Photography: Chris Cooper /


I really enjoy this time of the year. Writing this in April with May on our doorstep, I can sense that there’s a real zing in the air that makes everything feel more alive. Maybe it’s because it’s the business end of the football season that it feels more exciting, a risk-reward time of year that speaks of the possibilities and hope that spring brings. Or maybe it’s just because I get the chance to watch a match in the sun without the prospect of getting soaked. It’s a fine line – maybe I need a VAR call to decide it.
May is traditionally a breathless month in this region, with so much action taking place across the breadth of the cultural spectrum. It’s a period when you just have to marvel at the ingenuity and hard work of the people who bring us large-scale events – such as LightNight, Sound City, Writing On The Wall and Smithdown Road Festival – and that’s on top of all of the promoters, galleries and venue owners who continue to do brilliant work in making sure we have a veritable feast of activities to gorge on all year round. Spring is also a good time to think about change. It’s a season of renewal, but it’s also a time to look at things afresh – and we should welcome the new outlook it brings. A change of perspective is always positive as it prevents us from getting too comfortable with the status quo.
Liverpool has been a city in constant flux since the turn of the millennium, accelerated by 2008 and all that, and is visually and emotionally a very different place to the one that signed off the 20th Century. This upwards turn has perhaps come a decade or so too late after years of stagnation, both forced and self-inflicted – but you can’t doubt that it’s a city on the up. The buzz in the air is palpable, a feeling that’s so attractive that it keeps tourists and day-trippers coming here in their droves. It’s hard to gauge what that experience is like to an outsider, but I’d like to think that it’s a blend of pride and acceptance, mixed with a ‘can-do’ attitude and an appetite for having a damn good party. This is a feeling that is intensified around sporting events, which capture the mood so intensely that they occasionally spill over into more, err, exuberant celebrations…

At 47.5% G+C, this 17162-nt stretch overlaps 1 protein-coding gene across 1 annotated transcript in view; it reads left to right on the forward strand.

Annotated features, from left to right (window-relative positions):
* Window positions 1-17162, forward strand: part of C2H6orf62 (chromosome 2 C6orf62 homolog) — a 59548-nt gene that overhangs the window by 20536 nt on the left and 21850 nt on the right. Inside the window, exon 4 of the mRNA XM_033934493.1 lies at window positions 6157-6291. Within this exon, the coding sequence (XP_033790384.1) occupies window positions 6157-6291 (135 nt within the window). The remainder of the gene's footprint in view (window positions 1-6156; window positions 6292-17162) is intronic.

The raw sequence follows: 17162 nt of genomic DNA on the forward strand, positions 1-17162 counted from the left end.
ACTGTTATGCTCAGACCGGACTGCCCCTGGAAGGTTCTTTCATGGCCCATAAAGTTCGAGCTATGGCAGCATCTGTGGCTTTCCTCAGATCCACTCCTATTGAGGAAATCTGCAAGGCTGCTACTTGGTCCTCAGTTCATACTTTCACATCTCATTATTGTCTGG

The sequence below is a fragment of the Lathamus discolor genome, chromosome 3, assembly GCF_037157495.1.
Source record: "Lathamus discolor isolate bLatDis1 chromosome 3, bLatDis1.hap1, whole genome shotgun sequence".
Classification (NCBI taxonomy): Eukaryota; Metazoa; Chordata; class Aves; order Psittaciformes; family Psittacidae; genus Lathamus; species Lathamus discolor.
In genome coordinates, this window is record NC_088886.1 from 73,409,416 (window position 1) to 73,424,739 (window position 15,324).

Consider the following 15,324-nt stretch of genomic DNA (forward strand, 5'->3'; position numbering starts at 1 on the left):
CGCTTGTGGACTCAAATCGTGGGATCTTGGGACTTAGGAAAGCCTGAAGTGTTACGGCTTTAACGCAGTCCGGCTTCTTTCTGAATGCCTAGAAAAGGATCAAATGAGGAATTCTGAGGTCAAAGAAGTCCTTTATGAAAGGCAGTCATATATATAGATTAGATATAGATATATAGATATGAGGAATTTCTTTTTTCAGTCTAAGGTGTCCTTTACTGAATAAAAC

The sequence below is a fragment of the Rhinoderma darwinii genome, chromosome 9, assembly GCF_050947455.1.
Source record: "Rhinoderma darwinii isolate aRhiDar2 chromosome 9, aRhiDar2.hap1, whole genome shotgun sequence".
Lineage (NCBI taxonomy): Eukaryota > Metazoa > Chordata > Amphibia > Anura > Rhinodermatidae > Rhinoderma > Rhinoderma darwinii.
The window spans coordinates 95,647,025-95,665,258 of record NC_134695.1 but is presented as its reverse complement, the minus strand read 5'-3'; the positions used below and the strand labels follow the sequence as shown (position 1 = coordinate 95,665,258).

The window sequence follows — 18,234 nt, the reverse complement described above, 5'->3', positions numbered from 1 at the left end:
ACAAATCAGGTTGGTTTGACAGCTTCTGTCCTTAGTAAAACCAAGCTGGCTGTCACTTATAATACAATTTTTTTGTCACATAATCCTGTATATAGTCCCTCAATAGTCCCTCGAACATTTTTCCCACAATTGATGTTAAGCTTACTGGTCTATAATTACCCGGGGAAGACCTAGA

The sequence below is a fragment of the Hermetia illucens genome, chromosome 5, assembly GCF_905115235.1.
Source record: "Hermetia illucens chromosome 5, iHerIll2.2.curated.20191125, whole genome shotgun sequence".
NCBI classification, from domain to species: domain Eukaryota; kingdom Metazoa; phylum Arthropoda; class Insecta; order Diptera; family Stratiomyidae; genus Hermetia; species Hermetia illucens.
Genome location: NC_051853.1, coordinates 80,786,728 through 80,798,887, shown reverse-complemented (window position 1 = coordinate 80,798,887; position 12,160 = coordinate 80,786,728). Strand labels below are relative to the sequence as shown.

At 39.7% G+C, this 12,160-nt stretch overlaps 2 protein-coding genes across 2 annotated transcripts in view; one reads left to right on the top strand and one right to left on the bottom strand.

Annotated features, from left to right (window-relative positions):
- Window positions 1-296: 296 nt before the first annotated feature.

I was walking through the Albert Dock recently when I overheard some visitors to the city musing about where to visit next on their trip: “Shall we go to the Baltic Triangle or Ropewalks?” It’s a sign of Liverpool’s transformation that these two hubs of cultural activity, so commonplace to us, can be seen from the outside as attractive tourist destinations. Though I rarely use the name, Ropewalks is an area synonymous with Liverpool’s alternative, creative spirit, the seeds of which were planted by Urban Splash’s cultural development 25 years ago. In recent years the Baltic has dragged some of that focus away from Ropewalks, now playing home to festivals (Threshold, newcomer On The Corner and the returning Sound City) and various eating, drinking and brewing activities. The fact that both are now viewed as ‘hip’ locations is massively encouraging, and just shows the power of having an intriguing name to hang the ‘history collides with future’ narrative on. Let’s hope the same happens for the Fabric District over the coming years – you can read about the exciting plans for this zone at the boundary of Kensington, Everton and Islington in this issue.